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Homes for the Homeless

Entry 2044, on 2020-05-23 at 21:30:37 (Rating 3, Politics)

A while back I saw the following piece of political rhetoric posted on Twitter: "Landlords do not 'provide' housing. Construction workers provide housing. Landlords, in fact, do the opposite of providing housing. They take the houses that were built for people to live in, hold them hostage for rent, and evict anyone who can't pay."

Here's another one I saw on a similar theme: "In the USA there are about 200,000 homeless people and 320,000 churches. There should be no homelessness here." I must admit, I am doing this one from memory, so the numbers might be a bit off (according to Wikipedia, the number of homeless might be closer to 500,000), but the general sentiment is still valid.

Like many comments of this sort, they are both just partly true. Superficially, it seems that there should be no real need for anyone living in an advanced Western society (you know, the usual suspects: the US and Canada, most of Europe, Australia and New Zealand, etc) to not live a full life and miss out on any of the basics of life, but clearly something is wrong, because that isn't the case.

So is it, as the more left-oriented commentators out there might think, the rich who are to blame? Are they using up all the resources (including money, housing, and food) and leaving none for the less fortunate? Well, sure. No doubt that is one element in the equation.

But let's look at it from the other extreme. Are those on the right who say that the poor deserve to be poor because they waste money, don't work hard, or haven't bothered to learn useful skills. I think that is also a factor. There are undoubtedly people who live in poor conditions because they waste all their money gambling, are too lazy to get a job, or have too many kids.

So yet again, when asked whether the left or the right are correct about this situation, I say "yes", but also "no". In other words, they are both right and wrong to some extent, and which is the more correct, I could not say.

From a philosophical perspective I do find the idea of one person demanding payment for what should be a basic human right (decent housing) somewhat disturbing. And I also think of all those empty churches in the US which, if they gave shelter for just one homeless person each, could solve the homelessness problem. In fact, the churches are particularly abhorrent because a basic tenet of most religions (especially Christianity, which is what the vast majority of those churches would be dedicated to) is to help the poor. Isn't that what Jesus would do?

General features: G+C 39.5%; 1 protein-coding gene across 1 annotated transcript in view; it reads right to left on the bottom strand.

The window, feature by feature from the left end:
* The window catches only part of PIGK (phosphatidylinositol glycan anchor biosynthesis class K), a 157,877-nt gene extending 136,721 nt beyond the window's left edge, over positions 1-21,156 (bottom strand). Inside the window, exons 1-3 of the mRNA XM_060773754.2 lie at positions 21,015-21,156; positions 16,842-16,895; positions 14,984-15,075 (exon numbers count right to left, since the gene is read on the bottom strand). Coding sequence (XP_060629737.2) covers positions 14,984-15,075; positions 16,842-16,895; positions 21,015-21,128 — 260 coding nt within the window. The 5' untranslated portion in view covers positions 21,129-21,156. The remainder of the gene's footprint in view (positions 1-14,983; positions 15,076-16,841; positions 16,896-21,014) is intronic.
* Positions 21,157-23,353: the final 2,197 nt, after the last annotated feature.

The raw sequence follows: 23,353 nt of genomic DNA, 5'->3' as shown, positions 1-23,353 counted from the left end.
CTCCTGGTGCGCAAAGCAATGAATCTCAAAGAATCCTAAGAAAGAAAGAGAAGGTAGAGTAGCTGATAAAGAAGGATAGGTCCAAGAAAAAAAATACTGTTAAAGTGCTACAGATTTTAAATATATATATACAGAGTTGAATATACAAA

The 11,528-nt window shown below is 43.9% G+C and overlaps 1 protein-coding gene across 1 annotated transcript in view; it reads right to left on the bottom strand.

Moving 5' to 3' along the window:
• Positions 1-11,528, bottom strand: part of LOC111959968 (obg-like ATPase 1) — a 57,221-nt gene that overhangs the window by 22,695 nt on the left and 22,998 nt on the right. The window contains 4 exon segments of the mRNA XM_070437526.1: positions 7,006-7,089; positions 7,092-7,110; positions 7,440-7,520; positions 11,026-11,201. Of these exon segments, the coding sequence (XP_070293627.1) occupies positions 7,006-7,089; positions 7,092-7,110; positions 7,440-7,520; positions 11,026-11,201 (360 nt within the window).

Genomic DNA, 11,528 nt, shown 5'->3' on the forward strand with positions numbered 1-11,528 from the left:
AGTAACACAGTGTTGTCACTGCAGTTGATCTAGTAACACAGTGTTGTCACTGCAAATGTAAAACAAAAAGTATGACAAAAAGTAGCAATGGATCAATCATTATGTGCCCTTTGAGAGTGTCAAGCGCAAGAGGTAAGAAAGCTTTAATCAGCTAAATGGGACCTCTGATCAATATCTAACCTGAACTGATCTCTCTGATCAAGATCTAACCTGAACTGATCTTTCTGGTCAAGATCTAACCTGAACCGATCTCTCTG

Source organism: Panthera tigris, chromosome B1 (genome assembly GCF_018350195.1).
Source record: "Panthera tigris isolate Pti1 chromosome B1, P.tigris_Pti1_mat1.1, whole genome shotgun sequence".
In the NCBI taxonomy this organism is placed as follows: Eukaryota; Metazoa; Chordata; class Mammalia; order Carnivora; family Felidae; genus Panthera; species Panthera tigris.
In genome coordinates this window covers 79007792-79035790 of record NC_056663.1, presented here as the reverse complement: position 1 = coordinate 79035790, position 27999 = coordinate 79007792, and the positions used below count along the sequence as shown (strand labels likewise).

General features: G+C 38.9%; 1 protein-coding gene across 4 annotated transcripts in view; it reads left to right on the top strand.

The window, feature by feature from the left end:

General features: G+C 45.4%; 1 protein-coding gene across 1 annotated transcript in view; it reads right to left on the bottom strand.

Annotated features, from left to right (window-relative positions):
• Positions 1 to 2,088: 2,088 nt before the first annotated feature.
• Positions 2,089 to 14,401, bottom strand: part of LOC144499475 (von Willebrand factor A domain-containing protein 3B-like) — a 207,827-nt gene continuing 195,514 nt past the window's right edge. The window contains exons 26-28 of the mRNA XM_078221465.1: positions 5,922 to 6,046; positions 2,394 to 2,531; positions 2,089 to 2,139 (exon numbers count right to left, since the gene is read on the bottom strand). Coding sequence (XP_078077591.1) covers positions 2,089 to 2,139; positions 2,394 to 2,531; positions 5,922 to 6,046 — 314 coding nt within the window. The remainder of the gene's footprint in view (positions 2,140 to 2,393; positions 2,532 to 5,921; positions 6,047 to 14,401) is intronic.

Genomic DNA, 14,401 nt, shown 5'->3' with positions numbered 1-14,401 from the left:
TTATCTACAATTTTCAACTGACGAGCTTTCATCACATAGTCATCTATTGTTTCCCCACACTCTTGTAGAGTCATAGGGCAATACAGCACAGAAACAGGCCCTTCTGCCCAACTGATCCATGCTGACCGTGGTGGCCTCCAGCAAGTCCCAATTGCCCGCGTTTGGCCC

At least we know that landlords (or the alternative, non-sexist term that the UN wants us to use: "owner") are there for the money, so we shouldn't have any expectations of higher ideals from them. The churches seem far more hypocritical given that they appear to be embodying the exact opposite of their stated philosophical position of charity.

I have to say here that I'm not anti-capitalist. There are places where capitalism can produce good outcomes, and I understand that markets can work very efficiently, but I mean directed markets here, not completely free markets which tend to pursue antisocial objectives.

But what real advantage does private enterprise provide in supplying houses? I think guided markets can be useful in producing new housing, but it is people who buy existing houses with the intent of renting them for profit where things can go wrong. So the rhetoric about landlords not providing housing is actually true. They don't provide houses; they just deal with an existing resource built by someone else and use it to extract money from the most needy. By the way, I understand that some people who are landlords also build houses, but they are a minority.

Now that may seem like an anti-capitalism rant, but I want to emphasise that I have no illusions that socialism is really the answer. As always, I advocate for a system which utilises the best of all possible options. We should use capitalist principles where they make sense, but that shouldn't extend to situations where there is no real added value. Everyone should be able to buy or rent a house, for a moderate price linked to their income, from a non-profit organisation, and the same should apply to other basic essentials, like food.

Note that this isn't such an extravagant suggestion because, we already provide some free essentials to people, like education and health. Also, I do mean we should provide only basic housing and food here; anything extra could be bought on a conventional market, so there is still space for those who excel in society to make more money and have a better than average lifestyle.

One final thing; there would be no need for benefits, pensions, or other government "hand outs" under this system, because everyone would have everything they need. So it might not cost a lot more to implement than what we do now (I haven't done the sums accurately, but my very rough estimate shows it doesn't have to be outlandishly expensive after the savings are accounted for).

And because everyone would qualify for these basic necessities, there would be no negativity attached to accessing them, like beneficiaries might have now. And the more well-off people would not feel resentful because they are subsiding another person's life. It's like a "turbocharged" GMI (guaranteed minimum income), which is something we should all be considering, especially after the collapse of the global economy brought on by the COVID pandemic.

Something needs to change; many say that means the end of capitalism, but I dont think that is likely or desirable. Capitalism has a place, but so does socialism - at least this carefully managed version. We can have homes for the homeless.

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